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Ryszard Witkowski

Ryszard Witkowski Poland

Milanowek, Poland… August 1944 – Felicja Witkowska, a widow since 1928, lived with her two adult children, Aniela and Ryszard, in a town outside of Warsaw. The family ran the town’s only photographic studio which was located next to the railway station. Ryszard was a member of the Armia Krajowa, the Polish Home Army, which was the Polish military resistance organization in Poland during the war.

In 1943, the Germans conducted a search of the Witkowski home. While they found nothing, Felicja and Aniela were arrested and taken to Pawiak Prison in Warsaw. Ryszard managed to free his mother and sister who had suffered terribly while in prison. As Ryszard wrote in his testimony to Yad Vashem, “There they met, with no mediation, the cruelty of the Nazi terror machine… My mother and sister’s time in Pawiak prison left a sustained mark on their psyche.”

In early August 1944, a stranger came into Felicja’s shop. He was in his twenties and was wearing rags. While alone in the shop with Felicja, he told her that he was an escapee from Pawiak prison and that he was looking for help. Felicja, without hesitating, promised to help him. She did not change her mind when the stranger, named Roman, told her that he was a Jew.

The family decided that Roman would be hidden in the photography studio. They arranged a safe place where he could sleep and he would take meals at their home. Having escaped from Pawiak, Roman had no identity documents. Ryszard contacted the Armia Krajowa documentation cell and obtained false documents for Roman.

At the same time, Milanowek was flooded with Polish refugees from Warsaw, as the Warsaw Uprising had begun August 1, 1944. Roman, now with false papers, well-dressed, and clean shaven, was able to leave the photography studio and go into town and mix in with the refugees. He continued to spend his nights in the studio.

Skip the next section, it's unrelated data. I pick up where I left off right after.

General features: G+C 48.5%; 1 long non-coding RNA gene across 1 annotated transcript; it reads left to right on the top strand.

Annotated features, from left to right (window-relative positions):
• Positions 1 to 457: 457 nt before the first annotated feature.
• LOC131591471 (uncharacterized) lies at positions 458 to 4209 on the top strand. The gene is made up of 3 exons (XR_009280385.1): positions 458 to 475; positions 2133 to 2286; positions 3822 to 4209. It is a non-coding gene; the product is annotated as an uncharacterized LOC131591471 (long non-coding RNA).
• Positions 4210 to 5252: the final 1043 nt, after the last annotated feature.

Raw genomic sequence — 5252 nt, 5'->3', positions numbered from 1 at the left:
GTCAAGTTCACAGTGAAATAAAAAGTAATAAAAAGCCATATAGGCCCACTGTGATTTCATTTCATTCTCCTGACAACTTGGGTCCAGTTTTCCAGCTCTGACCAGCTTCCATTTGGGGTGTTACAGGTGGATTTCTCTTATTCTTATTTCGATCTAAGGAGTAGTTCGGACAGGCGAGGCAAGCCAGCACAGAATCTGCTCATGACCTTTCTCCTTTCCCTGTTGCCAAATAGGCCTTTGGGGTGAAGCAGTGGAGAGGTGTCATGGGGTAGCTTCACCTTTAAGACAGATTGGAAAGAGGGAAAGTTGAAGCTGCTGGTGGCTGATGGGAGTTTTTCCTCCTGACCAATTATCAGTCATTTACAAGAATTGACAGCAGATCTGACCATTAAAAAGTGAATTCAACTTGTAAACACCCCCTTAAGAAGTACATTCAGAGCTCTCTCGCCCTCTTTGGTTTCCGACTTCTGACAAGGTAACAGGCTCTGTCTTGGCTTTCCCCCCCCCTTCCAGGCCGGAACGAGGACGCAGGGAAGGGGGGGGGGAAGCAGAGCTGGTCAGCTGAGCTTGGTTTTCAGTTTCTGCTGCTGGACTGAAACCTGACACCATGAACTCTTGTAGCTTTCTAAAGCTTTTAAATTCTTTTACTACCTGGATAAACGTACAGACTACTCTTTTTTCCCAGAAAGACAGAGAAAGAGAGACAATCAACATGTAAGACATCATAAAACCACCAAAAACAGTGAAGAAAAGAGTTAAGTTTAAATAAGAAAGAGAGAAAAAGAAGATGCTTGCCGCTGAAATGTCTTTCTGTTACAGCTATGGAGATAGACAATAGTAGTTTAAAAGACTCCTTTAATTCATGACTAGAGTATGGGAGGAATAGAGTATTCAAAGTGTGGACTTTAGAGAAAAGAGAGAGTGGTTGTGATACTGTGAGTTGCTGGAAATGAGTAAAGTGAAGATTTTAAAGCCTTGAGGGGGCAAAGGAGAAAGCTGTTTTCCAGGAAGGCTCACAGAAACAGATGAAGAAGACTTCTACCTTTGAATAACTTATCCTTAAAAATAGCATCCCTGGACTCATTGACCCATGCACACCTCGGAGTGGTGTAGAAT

As the front was coming closer, it was decided they needed a safer hiding place for Roman. Ryszard and Roman dug a bunker under the shop floor. In the autumn of 1944, when the first frosts came, Roman left the unheated shop and moved into the Witkowski home where another hiding place was created.

One day, after a trip into town, Roman brought two young Jewish men to the Witkowski family, Jozef and Bronislaw Miodowski. They were Jews who were mixing in with the Polish refugees from Warsaw. Despite the risk, the Witkowski family took in the two young men. Roman, Jozef, and Bronislaw stayed with Felicja, Aniela, and Ryszard until Milanowek was liberated by the Soviet army on January 17, 1945.

After the war, Bronislaw left for France and Jozef went to the United States. Roman left Poland and settled in Germany.

Ryszard, Felicja, and Aniela performed true acts of heroism. In 1993, they were recognized as Righteous Among the Nations by Yad Vashem. Felicja died in 1986. Aniela died in 2014. Ryszard died on March 18, 2022.  He was 95.

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